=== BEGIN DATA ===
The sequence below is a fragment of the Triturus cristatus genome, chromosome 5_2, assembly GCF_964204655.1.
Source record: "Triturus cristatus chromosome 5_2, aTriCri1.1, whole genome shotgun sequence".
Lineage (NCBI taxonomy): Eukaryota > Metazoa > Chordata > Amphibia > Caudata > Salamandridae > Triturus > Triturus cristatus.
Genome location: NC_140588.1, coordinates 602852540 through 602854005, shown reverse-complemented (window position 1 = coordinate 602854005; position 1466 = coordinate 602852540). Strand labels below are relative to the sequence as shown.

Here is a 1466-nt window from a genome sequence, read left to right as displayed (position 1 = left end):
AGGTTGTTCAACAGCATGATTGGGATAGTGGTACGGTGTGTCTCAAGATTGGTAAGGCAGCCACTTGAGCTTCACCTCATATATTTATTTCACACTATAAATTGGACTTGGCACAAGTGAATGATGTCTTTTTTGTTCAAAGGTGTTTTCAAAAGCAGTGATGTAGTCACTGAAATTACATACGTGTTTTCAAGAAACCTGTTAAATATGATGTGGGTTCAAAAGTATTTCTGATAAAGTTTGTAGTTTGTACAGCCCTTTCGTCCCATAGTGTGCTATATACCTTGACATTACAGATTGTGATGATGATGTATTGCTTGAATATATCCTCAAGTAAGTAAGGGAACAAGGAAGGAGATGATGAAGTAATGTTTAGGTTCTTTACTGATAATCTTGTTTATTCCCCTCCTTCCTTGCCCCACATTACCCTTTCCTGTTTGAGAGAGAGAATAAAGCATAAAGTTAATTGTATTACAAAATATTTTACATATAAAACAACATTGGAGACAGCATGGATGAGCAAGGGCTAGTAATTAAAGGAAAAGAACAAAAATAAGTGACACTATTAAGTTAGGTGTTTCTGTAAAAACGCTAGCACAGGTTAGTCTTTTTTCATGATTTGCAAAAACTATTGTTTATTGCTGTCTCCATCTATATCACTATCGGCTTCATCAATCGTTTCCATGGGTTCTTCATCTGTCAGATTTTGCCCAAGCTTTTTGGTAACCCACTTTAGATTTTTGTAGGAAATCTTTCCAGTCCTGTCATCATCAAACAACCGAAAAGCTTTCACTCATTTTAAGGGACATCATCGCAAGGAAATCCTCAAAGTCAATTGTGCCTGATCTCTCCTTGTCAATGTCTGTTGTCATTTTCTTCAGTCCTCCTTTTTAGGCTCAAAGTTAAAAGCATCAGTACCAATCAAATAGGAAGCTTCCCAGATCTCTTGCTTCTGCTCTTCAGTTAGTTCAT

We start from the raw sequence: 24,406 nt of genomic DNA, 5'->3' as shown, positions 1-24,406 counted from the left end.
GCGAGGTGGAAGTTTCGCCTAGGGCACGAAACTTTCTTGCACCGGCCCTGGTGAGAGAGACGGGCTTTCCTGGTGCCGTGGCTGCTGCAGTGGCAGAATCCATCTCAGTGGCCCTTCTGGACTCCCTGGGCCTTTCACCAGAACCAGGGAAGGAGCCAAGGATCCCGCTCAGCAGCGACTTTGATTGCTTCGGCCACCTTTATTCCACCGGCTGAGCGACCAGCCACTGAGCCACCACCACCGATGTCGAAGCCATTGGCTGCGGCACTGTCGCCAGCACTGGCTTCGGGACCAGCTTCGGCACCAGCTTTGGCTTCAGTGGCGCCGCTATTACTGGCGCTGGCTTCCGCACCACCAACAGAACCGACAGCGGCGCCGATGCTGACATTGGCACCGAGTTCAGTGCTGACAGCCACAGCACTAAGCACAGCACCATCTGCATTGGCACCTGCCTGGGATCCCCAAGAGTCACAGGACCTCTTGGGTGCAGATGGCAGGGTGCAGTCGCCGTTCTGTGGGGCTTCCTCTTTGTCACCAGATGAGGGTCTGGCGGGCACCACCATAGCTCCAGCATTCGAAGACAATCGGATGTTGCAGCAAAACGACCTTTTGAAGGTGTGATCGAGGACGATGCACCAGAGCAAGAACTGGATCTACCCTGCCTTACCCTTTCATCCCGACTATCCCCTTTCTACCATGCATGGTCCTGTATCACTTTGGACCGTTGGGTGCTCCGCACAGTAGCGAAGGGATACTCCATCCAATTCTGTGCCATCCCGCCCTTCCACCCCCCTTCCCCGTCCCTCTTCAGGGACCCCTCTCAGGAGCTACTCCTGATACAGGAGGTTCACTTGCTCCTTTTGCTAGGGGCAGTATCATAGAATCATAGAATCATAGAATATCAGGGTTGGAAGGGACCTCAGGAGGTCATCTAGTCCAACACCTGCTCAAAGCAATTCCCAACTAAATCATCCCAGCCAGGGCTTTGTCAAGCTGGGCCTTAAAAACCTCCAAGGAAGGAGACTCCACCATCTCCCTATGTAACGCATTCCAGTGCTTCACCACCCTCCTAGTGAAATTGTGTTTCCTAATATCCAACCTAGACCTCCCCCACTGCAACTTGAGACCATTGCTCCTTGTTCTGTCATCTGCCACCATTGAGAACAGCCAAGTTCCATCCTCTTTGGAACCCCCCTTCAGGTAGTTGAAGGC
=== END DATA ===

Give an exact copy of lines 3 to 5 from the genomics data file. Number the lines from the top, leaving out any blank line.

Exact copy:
Lineage (NCBI taxonomy): Eukaryota > Metazoa > Chordata > Amphibia > Caudata > Salamandridae > Triturus > Triturus cristatus.
Genome location: NC_140588.1, coordinates 602852540 through 602854005, shown reverse-complemented (window position 1 = coordinate 602854005; position 1466 = coordinate 602852540). Strand labels below are relative to the sequence as shown.

Here is a 1466-nt window from a genome sequence, read left to right as displayed (position 1 = left end):